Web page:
I went back to an old recipe (well, relatively) for these cupcakes. A recipe out of the first Baked cookbook for a root beer bundt cake. I've made it many times over the years: as a bundt cake, as a layer cake, as cupcakes. With root beer, with coke, with hot chocolate, with coffee. It's a sturdy cake, with a really moist crumb, a nice dome and excellent flavor and texture. I had forgotten how good it really was!

The cake batter is made by boiling coke, butter and cocoa. White and dark brown sugar are then whisked in the mixture until dissolved, then left to cool. In the past, when I made this recipe, I sometimes got little bits of baking soda that were not incorporated in the batter properly. An embarrassing situation. So this time around, I whisked the baking soda with the eggs before incorporating them in the butter/cocoa/coke/sugar mixture. Then flour and salt get folded in. In the end, I added a splash of vanilla, just because.

The cupcakes get baked for 20 minutes at 325 degrees F. This recipe gave me 2 dozen cupcakes.

Coca-Cola Cupcakesadapted from Baked: New Frontiers in Baking

2 cups coke
1 cup dark unsweetened cocoa powder
1/2 cup (1 stick) unsalted butter, cut into 1-inch pieces
1 1/4 cup granulated sugar
1/2 cup firmly packed dark brown sugar
2 cups all-purpose flour
1 tsp salt
1 1/4 tsp baking soda
2 large eggs

Preheat the oven to 325 degrees F. Line two cupcake tins with paper liners. 

In a small saucepan, heat the coke, cocoa powder, and butter over medium heat until the butter is melted. Add the sugars and whisk until dissolved. Remove from the heat and let cool.

In a small bowl, whisk the eggs with the baking soda then whisk the eggs into the cooled cocoa mixture until combined. Gently fold the flour and salt into the cocoa mixture. The batter will be slightly lumpy--do not overmix, as it could cause the cake to be tough. Portion out the batter in the cupcake tins and bake for 20 minutes until a toothpick inserted into the cupcakes comes out clean.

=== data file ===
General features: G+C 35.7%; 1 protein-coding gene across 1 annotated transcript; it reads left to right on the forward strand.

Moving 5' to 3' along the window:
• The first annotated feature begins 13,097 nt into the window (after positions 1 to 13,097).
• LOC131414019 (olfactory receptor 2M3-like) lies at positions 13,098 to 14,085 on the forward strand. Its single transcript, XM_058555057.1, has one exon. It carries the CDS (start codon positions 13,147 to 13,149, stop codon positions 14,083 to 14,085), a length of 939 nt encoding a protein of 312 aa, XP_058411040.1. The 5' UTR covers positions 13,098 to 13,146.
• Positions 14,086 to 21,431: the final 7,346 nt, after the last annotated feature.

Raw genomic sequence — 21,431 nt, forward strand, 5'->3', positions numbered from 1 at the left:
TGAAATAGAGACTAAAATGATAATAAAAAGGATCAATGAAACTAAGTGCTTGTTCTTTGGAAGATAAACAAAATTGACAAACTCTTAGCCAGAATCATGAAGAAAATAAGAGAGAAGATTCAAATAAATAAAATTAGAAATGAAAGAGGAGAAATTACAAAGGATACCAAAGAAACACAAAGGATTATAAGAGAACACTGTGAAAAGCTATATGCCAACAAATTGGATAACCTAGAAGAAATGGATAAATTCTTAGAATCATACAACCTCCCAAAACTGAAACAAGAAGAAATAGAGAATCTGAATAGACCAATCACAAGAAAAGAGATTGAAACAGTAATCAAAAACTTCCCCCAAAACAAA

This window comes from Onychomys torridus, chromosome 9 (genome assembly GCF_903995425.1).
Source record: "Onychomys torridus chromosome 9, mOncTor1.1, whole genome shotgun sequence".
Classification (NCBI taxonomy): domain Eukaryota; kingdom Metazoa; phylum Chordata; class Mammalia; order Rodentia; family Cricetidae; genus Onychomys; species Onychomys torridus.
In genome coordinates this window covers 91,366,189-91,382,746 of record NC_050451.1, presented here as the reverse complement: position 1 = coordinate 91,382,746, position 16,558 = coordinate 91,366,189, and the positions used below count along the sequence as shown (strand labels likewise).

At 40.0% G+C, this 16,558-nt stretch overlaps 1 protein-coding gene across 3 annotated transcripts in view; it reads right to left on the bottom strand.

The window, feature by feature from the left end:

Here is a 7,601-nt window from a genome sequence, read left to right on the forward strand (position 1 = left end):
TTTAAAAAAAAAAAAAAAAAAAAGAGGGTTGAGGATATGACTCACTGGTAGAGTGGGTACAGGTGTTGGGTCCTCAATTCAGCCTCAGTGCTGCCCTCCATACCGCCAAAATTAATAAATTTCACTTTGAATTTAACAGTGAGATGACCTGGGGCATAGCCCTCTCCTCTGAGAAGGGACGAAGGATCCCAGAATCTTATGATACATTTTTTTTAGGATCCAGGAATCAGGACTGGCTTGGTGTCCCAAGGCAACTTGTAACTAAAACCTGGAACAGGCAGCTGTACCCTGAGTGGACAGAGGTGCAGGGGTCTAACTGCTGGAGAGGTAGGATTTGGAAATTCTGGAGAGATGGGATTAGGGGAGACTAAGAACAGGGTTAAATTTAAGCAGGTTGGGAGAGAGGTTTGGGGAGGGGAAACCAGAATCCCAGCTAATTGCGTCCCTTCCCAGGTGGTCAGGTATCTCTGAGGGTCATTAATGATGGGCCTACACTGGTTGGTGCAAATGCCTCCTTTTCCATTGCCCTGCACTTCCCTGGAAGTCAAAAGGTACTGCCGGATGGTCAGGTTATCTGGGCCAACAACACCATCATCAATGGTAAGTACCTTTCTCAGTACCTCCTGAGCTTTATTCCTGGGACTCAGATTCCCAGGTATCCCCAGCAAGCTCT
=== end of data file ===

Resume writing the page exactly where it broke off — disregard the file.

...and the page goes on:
Too lazy to make frosting from scratch, I went with canned chocolate frosting, which everyone likes. Swirled it with a 1M tip, and topped it with a fondant dogwood flower, these cupcakes were as pretty as can be! It was my first time making these flowers, and I really had a blast making them. They are quite simple, and since I made them with fondant instead of gumpaste, the process was much quicker, as I had more time to work before the sugarpaste dried! 

Oh, and the cupcakes don't really taste like coke... The flavor intensifies after a few days, but even at that, you can't really tell what the secret ingredient is! Also, they stay moist forever, and freeze beautifully. They don't get rock hard, so you can actually eat them while still frozen! I'm thinking an excellent base for an ice cream cake!

Sunday, July 8, 2012

vanilla bean macarons filled with nutella ganache

Although macarons have been all over the internet for a good while, I had never tried to make them before now. Mainly because I was afraid: Every second blog post about these french cookies seem to revolve around the fact that they are very finicky and difficult to make successfully. But between reading posts on Bravetart and, I decided to give it a go.

They require very little ingredients : egg  whites, sugar, salt, vanilla, powdered sugar and almonds. Basically, the egg whites, sugar, salt and vanilla are whipped until very stiff. Then, the twice-sifted powdered sugar and almonds are incorporated. The mixture is piped in circles, and baked. And if all goes well, the mixture rises up instead of spreading out, and bakes perfectly, without cracking. 

The most tedious part for me was the process of pulverizing the almonds and powdered sugar in the food processor to be able to sift the mixture. And I was even using ground almonds! But it was a slow process of pushing the mixture through the sieve, then putting the bigger chunks of almonds back in the food processor so that they could be sifted with the powdered sugar.

The stand mixer makes it easy to whip up the egg whites, and the directions in the recipe are very clear. I thought that the folding of the almond mixture in the egg whites went pretty well, but I might have over mixed my first batch a tiny bit, and undermixed the next.